The African concept of a dual-sex system and Freir’s characteristics of dialogue as potential pivots of globalising world

Charamba, Tyanai (2013) The African concept of a dual-sex system and Freir’s characteristics of dialogue as potential pivots of globalising world.

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Official URL: http://hdl.handle.net/11408/1523

Abstract

The idea of a dual-sex system, which scholars such as Sofola (1998) lobby for, is an aspect of African people's communalist philosophy that helped men and women complement each other in all life activities of a precolonial society. That concept helped push both men and women to realise that although they were biologically different, they were both vital actors in the process o f the society's growth and development. This article argues that if the concept of a dual-sex system is interpreted from an understanding o f Freire’s (1971)) characteristics o f dialogue it will have the potential to map out a gender-based framework for a globalising world. Therefore, this article discussses the possibility o f using indigenous African philosophies of gender as points of reference for action at a time when the world is being perceived to be ‘globalised’. The argument pursued in the article is that genuine globalisation cannot be attained outside a sound framework that can potentially deal with gender disparities that are currently rampant in Africa and the other societies of the world. This article relies on Sofola (1998) and Freire (1970) and on examples that are drawn from Shona culture to create an argument.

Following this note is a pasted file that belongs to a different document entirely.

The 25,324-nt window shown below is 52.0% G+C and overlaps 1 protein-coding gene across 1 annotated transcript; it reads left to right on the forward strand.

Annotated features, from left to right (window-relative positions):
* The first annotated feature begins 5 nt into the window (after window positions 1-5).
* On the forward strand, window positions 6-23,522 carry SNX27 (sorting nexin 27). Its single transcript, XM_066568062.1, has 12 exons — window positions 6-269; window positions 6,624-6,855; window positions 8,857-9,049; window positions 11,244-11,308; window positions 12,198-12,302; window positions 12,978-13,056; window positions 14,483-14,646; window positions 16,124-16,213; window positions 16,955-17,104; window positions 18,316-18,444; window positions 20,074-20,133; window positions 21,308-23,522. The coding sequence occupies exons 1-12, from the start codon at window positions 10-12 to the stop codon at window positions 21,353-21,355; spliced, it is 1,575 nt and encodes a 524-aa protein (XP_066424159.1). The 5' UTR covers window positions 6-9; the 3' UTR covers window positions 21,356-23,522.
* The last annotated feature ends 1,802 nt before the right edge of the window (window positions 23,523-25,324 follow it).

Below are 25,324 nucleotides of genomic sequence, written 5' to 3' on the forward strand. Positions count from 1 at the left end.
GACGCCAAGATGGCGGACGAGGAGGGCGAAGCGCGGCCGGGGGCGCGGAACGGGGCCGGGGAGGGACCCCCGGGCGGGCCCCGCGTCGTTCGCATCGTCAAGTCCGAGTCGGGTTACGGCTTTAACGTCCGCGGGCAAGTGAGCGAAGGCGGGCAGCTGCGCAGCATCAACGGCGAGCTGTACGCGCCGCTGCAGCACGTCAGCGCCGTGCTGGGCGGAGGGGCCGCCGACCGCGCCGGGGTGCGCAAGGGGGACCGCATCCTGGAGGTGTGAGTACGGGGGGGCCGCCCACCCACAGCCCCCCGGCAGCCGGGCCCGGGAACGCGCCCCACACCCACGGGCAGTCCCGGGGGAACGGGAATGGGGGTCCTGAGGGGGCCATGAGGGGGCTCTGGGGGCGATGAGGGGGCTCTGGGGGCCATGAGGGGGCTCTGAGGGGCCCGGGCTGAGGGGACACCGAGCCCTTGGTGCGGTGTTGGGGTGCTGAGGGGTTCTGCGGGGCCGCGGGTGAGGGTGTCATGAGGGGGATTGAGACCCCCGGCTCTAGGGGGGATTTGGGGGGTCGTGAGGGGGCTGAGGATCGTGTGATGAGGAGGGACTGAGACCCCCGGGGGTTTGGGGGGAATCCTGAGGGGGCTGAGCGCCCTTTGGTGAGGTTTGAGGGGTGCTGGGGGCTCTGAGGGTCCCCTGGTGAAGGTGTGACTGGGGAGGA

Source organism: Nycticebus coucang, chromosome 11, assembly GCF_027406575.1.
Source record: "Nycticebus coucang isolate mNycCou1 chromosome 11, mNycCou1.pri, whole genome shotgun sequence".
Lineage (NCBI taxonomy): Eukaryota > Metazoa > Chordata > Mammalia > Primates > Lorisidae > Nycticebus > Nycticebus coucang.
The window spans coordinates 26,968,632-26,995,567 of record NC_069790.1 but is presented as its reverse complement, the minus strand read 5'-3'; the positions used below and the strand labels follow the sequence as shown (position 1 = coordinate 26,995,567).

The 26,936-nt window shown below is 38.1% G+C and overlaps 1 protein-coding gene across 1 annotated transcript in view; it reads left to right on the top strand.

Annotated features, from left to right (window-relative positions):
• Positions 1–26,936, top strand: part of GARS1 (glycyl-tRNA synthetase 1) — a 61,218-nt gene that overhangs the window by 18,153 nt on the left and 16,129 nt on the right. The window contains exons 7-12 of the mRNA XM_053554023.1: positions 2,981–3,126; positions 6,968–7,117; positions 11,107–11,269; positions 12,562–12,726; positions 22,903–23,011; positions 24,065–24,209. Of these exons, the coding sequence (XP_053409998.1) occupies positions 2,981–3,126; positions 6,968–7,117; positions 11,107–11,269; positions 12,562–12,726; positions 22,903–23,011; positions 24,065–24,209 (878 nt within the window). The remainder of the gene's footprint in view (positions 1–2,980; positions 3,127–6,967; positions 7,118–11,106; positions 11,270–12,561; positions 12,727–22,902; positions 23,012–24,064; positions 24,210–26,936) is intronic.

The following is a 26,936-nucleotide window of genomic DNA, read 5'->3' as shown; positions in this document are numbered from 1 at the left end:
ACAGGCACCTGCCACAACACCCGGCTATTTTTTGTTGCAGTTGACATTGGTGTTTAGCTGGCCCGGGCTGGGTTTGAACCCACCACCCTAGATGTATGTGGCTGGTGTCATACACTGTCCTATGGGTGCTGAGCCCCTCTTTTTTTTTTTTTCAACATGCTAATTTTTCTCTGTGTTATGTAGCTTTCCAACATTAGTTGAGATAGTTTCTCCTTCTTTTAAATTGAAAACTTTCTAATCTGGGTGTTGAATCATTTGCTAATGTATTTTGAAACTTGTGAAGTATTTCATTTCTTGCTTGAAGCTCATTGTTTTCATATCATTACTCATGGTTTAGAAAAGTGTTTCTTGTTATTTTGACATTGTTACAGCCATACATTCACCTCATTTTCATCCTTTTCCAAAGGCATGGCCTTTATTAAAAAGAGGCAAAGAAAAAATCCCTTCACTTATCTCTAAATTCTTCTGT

Item Type: Article
Uncontrolled Keywords: Dual-sex system
Divisions: Universities > State Universities > Midlands State University
Depositing User: Mr. Edmore Sibanda
Date Deposited: 22 Sep 2016 02:03
Last Modified: 22 Sep 2016 02:03
URI: http://researchdatabase.ac.zw/id/eprint/3451

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